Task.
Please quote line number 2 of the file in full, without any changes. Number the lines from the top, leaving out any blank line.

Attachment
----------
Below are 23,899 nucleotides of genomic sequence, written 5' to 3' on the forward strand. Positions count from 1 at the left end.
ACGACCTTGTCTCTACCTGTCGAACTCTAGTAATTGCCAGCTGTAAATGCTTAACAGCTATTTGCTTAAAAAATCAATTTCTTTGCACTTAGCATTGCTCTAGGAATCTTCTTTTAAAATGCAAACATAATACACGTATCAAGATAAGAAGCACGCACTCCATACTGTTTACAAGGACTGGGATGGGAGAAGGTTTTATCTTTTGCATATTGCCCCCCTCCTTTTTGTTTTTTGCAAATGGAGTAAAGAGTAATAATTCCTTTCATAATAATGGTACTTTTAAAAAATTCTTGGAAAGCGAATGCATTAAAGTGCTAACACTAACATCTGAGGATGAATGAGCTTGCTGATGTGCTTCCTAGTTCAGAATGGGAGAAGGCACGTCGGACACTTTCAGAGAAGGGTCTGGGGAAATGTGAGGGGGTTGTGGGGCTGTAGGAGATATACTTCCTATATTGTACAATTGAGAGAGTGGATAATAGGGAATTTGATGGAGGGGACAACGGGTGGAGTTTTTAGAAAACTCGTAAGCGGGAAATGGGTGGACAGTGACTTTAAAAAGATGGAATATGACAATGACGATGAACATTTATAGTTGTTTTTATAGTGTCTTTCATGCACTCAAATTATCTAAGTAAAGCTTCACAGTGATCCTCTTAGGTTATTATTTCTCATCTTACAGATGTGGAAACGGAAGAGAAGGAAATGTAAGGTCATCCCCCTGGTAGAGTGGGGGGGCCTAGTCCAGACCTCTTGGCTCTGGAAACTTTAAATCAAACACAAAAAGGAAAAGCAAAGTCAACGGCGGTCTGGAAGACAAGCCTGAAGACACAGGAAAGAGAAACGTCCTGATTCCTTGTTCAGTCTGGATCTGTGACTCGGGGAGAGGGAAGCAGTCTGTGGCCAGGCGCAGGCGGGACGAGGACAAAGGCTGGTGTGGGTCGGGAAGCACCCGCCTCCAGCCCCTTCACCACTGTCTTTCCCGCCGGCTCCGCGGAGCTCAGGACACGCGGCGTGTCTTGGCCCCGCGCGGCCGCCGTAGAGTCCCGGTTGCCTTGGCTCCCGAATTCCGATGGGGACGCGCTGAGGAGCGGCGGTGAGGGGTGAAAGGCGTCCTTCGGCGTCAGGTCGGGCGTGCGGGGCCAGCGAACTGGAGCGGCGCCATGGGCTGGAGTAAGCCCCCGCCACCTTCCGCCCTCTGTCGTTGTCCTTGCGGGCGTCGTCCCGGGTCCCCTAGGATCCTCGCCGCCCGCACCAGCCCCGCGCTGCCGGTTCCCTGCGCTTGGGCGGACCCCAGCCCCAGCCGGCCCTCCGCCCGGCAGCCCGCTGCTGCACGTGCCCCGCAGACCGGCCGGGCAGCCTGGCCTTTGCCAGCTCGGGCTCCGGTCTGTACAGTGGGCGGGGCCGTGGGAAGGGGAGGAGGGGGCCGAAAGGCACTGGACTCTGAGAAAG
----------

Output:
ACGACCTTGTCTCTACCTGTCGAACTCTAGTAATTGCCAGCTGTAAATGCTTAACAGCTATTTGCTTAAAAAATCAATTTCTTTGCACTTAGCATTGCTCTAGGAATCTTCTTTTAAAATGCAAACATAATACACGTATCAAGATAAGAAGCACGCACTCCATACTGTTTACAAGGACTGGGATGGGAGAAGGTTTTATCTTTTGCATATTGCCCCCCTCCTTTTTGTTTTTTGCAAATGGAGTAAAGAGTAATAATTCCTTTCATAATAATGGTACTTTTAAAAAATTCTTGGAAAGCGAATGCATTAAAGTGCTAACACTAACATCTGAGGATGAATGAGCTTGCTGATGTGCTTCCTAGTTCAGAATGGGAGAAGGCACGTCGGACACTTTCAGAGAAGGGTCTGGGGAAATGTGAGGGGGTTGTGGGGCTGTAGGAGATATACTTCCTATATTGTACAATTGAGAGAGTGGATAATAGGGAATTTGATGGAGGGGACAACGGGTGGAGTTTTTAGAAAACTCGTAAGCGGGAAATGGGTGGACAGTGACTTTAAAAAGATGGAATATGACAATGACGATGAACATTTATAGTTGTTTTTATAGTGTCTTTCATGCACTCAAATTATCTAAGTAAAGCTTCACAGTGATCCTCTTAGGTTATTATTTCTCATCTTACAGATGTGGAAACGGAAGAGAAGGAAATGTAAGGTCATCCCCCTGGTAGAGTGGGGGGGCCTAGTCCAGACCTCTTGGCTCTGGAAACTTTAAATCAAACACAAAAAGGAAAAGCAAAGTCAACGGCGGTCTGGAAGACAAGCCTGAAGACACAGGAAAGAGAAACGTCCTGATTCCTTGTTCAGTCTGGATCTGTGACTCGGGGAGAGGGAAGCAGTCTGTGGCCAGGCGCAGGCGGGACGAGGACAAAGGCTGGTGTGGGTCGGGAAGCACCCGCCTCCAGCCCCTTCACCACTGTCTTTCCCGCCGGCTCCGCGGAGCTCAGGACACGCGGCGTGTCTTGGCCCCGCGCGGCCGCCGTAGAGTCCCGGTTGCCTTGGCTCCCGAATTCCGATGGGGACGCGCTGAGGAGCGGCGGTGAGGGGTGAAAGGCGTCCTTCGGCGTCAGGTCGGGCGTGCGGGGCCAGCGAACTGGAGCGGCGCCATGGGCTGGAGTAAGCCCCCGCCACCTTCCGCCCTCTGTCGTTGTCCTTGCGGGCGTCGTCCCGGGTCCCCTAGGATCCTCGCCGCCCGCACCAGCCCCGCGCTGCCGGTTCCCTGCGCTTGGGCGGACCCCAGCCCCAGCCGGCCCTCCGCCCGGCAGCCCGCTGCTGCACGTGCCCCGCAGACCGGCCGGGCAGCCTGGCCTTTGCCAGCTCGGGCTCCGGTCTGTACAGTGGGCGGGGCCGTGGGAAGGGGAGGAGGGGGCCGAAAGGCACTGGACTCTGAGAAAG